• A61F2250/00Special features of prostheses classified in groups A61F2/00 - A61F2/26 or A61F2/82 or A61F9/00 or A61F11/00 or subgroups thereof
    • A61F2250/0058Additional features; Implant or prostheses properties not otherwise provided for
    • A61F2250/0067Means for introducing or releasing pharmaceutical products into the body
    • A61F2250/0068Means for introducing or releasing pharmaceutical products into the body the pharmaceutical product being in a reservoir
    • AHUMAN NECESSITIES
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    • A61L2300/00Biologically active materials used in bandages, wound dressings, absorbent pads or medical devices
    • A61L2300/60Biologically active materials used in bandages, wound dressings, absorbent pads or medical devices characterised by a special physical form
    • A61L2300/602Type of release, e.g. controlled, sustained, slow
    • AHUMAN NECESSITIES
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    • A61LMETHODS OR APPARATUS FOR STERILISING MATERIALS OR OBJECTS IN GENERAL; DISINFECTION, STERILISATION, OR DEODORISATION OF AIR; CHEMICAL ASPECTS OF BANDAGES, DRESSINGS, ABSORBENT PADS, OR SURGICAL ARTICLES; MATERIALS FOR BANDAGES, DRESSINGS, ABSORBENT PADS, OR SURGICAL ARTICLES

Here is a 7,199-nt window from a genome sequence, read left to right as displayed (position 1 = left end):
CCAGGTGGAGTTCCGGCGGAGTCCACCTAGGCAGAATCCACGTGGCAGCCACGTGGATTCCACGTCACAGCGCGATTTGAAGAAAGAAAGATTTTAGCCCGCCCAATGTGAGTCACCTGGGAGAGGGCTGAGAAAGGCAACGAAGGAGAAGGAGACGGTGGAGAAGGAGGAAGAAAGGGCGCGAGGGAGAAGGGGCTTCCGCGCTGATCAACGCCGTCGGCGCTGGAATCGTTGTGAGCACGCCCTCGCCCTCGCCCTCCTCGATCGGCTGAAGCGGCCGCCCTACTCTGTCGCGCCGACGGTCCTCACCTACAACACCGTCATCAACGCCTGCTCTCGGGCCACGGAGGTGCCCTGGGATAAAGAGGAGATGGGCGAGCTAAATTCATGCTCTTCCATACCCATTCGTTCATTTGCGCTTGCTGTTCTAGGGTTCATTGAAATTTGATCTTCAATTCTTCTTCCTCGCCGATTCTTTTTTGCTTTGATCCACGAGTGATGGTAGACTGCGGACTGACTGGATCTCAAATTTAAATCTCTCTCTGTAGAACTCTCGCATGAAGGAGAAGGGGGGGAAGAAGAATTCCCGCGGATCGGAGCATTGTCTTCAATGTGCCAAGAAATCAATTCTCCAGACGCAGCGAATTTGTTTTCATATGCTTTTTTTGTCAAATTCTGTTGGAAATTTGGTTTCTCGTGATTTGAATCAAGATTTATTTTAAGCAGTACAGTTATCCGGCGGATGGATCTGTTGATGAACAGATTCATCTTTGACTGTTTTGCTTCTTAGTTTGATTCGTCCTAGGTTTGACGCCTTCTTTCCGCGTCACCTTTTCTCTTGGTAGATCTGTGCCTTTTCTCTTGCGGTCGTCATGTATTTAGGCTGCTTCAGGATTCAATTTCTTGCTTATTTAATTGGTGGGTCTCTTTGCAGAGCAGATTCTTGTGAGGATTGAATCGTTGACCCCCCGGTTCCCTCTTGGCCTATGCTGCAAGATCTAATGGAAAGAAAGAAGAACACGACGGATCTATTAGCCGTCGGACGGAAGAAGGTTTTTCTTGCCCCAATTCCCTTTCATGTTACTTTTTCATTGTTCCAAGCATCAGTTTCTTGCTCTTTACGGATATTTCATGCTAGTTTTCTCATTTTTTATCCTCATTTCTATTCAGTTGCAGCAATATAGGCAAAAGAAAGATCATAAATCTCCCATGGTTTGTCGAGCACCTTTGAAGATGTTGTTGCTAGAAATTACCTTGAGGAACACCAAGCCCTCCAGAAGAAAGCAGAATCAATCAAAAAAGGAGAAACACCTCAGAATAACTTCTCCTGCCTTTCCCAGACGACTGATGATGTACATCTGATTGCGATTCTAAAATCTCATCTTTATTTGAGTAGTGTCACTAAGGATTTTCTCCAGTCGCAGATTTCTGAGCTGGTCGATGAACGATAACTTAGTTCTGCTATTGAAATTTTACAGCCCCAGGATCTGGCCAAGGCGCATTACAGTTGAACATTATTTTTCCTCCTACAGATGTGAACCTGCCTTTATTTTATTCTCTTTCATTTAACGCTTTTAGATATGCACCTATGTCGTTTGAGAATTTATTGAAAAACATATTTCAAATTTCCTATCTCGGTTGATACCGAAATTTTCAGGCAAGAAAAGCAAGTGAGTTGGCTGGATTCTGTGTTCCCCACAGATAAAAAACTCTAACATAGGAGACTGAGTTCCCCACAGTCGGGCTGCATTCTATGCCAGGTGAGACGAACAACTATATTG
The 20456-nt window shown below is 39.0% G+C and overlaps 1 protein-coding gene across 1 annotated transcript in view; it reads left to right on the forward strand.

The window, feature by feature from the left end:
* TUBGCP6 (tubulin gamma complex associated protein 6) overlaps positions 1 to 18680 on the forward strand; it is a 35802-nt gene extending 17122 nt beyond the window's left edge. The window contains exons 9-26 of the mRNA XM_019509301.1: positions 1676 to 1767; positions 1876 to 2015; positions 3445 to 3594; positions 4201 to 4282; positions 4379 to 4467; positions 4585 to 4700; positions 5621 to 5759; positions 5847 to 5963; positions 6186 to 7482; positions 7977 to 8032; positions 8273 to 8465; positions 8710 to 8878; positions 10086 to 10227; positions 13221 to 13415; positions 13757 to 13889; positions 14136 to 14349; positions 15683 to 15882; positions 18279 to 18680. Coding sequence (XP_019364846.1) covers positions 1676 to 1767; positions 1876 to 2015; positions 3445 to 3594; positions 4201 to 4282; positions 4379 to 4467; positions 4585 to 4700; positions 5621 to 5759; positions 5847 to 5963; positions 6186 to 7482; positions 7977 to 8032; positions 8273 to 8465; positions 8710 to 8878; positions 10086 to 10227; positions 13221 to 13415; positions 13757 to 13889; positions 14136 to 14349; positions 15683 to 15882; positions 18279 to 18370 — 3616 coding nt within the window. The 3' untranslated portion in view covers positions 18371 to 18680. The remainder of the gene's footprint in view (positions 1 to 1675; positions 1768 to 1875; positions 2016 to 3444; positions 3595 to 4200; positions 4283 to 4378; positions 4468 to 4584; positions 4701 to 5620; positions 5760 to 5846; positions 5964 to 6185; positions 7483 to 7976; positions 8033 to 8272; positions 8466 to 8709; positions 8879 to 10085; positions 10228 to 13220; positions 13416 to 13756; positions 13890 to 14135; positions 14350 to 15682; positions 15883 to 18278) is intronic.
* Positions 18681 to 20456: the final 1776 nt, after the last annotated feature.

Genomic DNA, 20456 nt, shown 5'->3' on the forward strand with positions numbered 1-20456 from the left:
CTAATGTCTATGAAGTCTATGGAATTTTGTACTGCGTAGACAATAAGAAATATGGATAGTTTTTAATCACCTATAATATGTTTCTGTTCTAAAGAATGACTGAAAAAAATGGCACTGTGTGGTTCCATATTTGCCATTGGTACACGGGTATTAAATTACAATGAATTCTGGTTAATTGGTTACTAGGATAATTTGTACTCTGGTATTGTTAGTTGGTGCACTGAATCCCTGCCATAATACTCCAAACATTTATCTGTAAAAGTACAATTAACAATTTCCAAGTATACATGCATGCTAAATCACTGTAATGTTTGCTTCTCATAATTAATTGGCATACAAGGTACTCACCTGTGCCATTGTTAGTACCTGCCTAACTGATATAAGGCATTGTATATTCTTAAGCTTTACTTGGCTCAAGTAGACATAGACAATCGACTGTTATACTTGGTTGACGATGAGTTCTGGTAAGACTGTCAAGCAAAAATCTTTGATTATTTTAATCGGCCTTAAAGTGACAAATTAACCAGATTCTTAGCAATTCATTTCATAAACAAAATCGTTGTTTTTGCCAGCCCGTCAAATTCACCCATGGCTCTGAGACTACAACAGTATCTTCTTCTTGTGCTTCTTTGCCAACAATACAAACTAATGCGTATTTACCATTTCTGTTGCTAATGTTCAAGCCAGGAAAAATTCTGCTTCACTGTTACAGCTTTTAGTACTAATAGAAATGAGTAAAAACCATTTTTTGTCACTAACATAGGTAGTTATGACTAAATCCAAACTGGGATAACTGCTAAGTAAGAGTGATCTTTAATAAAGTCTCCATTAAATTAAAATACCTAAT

• A61L2300/00Biologically active materials used in bandages, wound dressings, absorbent pads or medical devices
    • A61L2300/60Biologically active materials used in bandages, wound dressings, absorbent pads or medical devices characterised by a special physical form
    • A61L2300/602Type of release, e.g. controlled, sustained, slow
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    • A61L27/00Materials for grafts or prostheses or for coating grafts or prostheses
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    • A61LMETHODS OR APPARATUS FOR STERILISING MATERIALS OR OBJECTS IN GENERAL; DISINFECTION, STERILISATION, OR DEODORISATION OF AIR; CHEMICAL ASPECTS OF BANDAGES, DRESSINGS, ABSORBENT PADS, OR SURGICAL ARTICLES; MATERIALS FOR BANDAGES, DRESSINGS, ABSORBENT PADS, OR SURGICAL ARTICLES
    • A61L33/00Antithrombogenic treatment of surgical articles, e.g. sutures, catheters, prostheses, or of articles for the manipulation or conditioning of blood; Materials for such treatment
    • A61L33/0005Use of materials characterised by their function or physical properties
    • A61L33/007Porous materials, e.g. foams or sponges
    • AHUMAN NECESSITIES
    • A61MEDICAL OR VETERINARY SCIENCE; HYGIENE
    • A61MDEVICES FOR INTRODUCING MEDIA INTO, OR ONTO, THE BODY; DEVICES FOR TRANSDUCING BODY MEDIA OR FOR TAKING MEDIA FROM THE BODY; DEVICES FOR PRODUCING OR ENDING SLEEP OR STUPOR
    • A61M31/00Devices for introducing or retaining media, e.g. remedies, in cavities of the body
    • A61M31/002Devices for releasing a drug at a continuous and controlled rate for a prolonged period of time

Abstract

Various embodiments of a mesh or implant system are provided for treating pelvic conditions such as incontinence, vaginal prolapsed, and other conditions caused by muscle and ligament weakness. Embodiments of the implants can include a material, substrate, configuration or coating adapted to provide immediate or timed release of various therapeutic agents or drugs to treat the surrounding tissue.